July 02, 2009



“We shall disallow travel and the mingling of songs”—this line from Jeet Thayil’s poem ‘Rules for Citizens’ makes me think about the Gay Pride Parade. Because travel is of so many kinds, much of it disallowed. At this year’s Bangalore Pride on Sunday, there was much mingling of songs as well.

Travel. There was a boy I’ve met a few times. He always struck me as attractive but on Sunday, he was wearing shimmery pants, an open jacket, long hair. His eyes were lined. His skin was cinnamon. He looked beautiful. Sexy and scared and triumphant all at once. What is the distance, I wonder, between that person and the person he is forced to be most of the time? For him, how far was the journey from home to Town Hall, really?

Mingling of songs. At the centre of the march, there were flags, drums, raucous songs. All kinds of identity bits spiralled around it: hijra, kothi, double decker, bisexual, lesbian, queer, straight. The frail, the firm, the defiant, the inured to injury.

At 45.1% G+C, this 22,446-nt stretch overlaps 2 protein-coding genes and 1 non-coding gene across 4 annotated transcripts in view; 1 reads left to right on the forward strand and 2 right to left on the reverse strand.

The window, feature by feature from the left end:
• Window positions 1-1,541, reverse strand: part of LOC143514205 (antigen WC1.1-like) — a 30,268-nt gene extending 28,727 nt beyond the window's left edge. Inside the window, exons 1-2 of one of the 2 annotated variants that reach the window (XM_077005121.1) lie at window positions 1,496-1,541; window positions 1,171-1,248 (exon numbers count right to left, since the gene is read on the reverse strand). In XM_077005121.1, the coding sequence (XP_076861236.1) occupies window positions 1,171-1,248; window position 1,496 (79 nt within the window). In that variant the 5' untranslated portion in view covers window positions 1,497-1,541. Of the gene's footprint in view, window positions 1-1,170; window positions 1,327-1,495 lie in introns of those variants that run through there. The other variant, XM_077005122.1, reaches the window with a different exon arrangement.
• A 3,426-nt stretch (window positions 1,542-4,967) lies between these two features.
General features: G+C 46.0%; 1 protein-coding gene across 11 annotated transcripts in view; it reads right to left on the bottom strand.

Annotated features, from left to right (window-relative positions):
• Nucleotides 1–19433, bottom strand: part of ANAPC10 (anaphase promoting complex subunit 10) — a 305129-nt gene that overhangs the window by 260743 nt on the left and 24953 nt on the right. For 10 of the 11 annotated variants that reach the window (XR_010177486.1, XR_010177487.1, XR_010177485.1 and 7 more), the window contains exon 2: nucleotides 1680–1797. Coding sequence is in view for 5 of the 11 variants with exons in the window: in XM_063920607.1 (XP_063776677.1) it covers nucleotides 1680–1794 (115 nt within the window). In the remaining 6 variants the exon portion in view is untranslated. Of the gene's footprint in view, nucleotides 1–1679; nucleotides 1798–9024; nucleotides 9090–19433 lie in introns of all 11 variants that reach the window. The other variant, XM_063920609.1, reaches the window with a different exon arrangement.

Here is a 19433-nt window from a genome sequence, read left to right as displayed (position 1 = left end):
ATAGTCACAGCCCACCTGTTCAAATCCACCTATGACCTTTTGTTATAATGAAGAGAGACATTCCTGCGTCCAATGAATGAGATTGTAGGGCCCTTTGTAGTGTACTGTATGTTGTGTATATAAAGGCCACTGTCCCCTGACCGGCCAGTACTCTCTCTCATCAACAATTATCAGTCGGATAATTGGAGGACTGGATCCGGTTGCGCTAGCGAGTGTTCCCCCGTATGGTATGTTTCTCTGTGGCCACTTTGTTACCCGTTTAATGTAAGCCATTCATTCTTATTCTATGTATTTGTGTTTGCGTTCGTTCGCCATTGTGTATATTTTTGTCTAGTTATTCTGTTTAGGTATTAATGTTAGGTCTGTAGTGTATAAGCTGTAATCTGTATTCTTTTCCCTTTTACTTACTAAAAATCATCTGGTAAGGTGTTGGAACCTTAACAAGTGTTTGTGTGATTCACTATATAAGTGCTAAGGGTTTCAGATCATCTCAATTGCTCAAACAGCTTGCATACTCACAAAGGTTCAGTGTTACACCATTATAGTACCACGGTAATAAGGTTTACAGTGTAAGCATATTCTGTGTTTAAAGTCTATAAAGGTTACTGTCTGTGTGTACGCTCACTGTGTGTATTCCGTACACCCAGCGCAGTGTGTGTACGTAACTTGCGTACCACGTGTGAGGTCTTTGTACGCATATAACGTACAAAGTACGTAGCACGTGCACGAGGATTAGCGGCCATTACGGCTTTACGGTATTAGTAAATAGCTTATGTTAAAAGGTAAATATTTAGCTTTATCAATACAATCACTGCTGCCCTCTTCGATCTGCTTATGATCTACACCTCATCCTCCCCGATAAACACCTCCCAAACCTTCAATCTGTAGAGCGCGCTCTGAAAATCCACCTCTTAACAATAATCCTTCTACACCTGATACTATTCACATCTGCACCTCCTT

Gay pride is really about the freedom to be — and love — who one chooses. Sexuality (and love), like gender, is a continuum. Where we fall on this continuum like feathers on a clothesline, nobody can know. How strange and sad it is that there are those who insist on legislating, moralizing, straitjacketing and politicking around it.


Even stranger that some do not believe that this is an important freedom. In a world where the pursuit of money is slavish, where we’ve beaten the environment to death with our appetites for material things, what can be more important than privileging, for once, other things like identity and love? It’s what (barely) saves us.



And it was fantastic to see evidence of this on the streets. The parade was noisy, large, full-of-itself, serious and fun all at the same time. Just as it should be. How wonderful it would be, how colourful and joyous, if such freedom existed every day. The city could span its different stories, instead of relegating them to niches and corners, muffled and trussed. It could become all of them.



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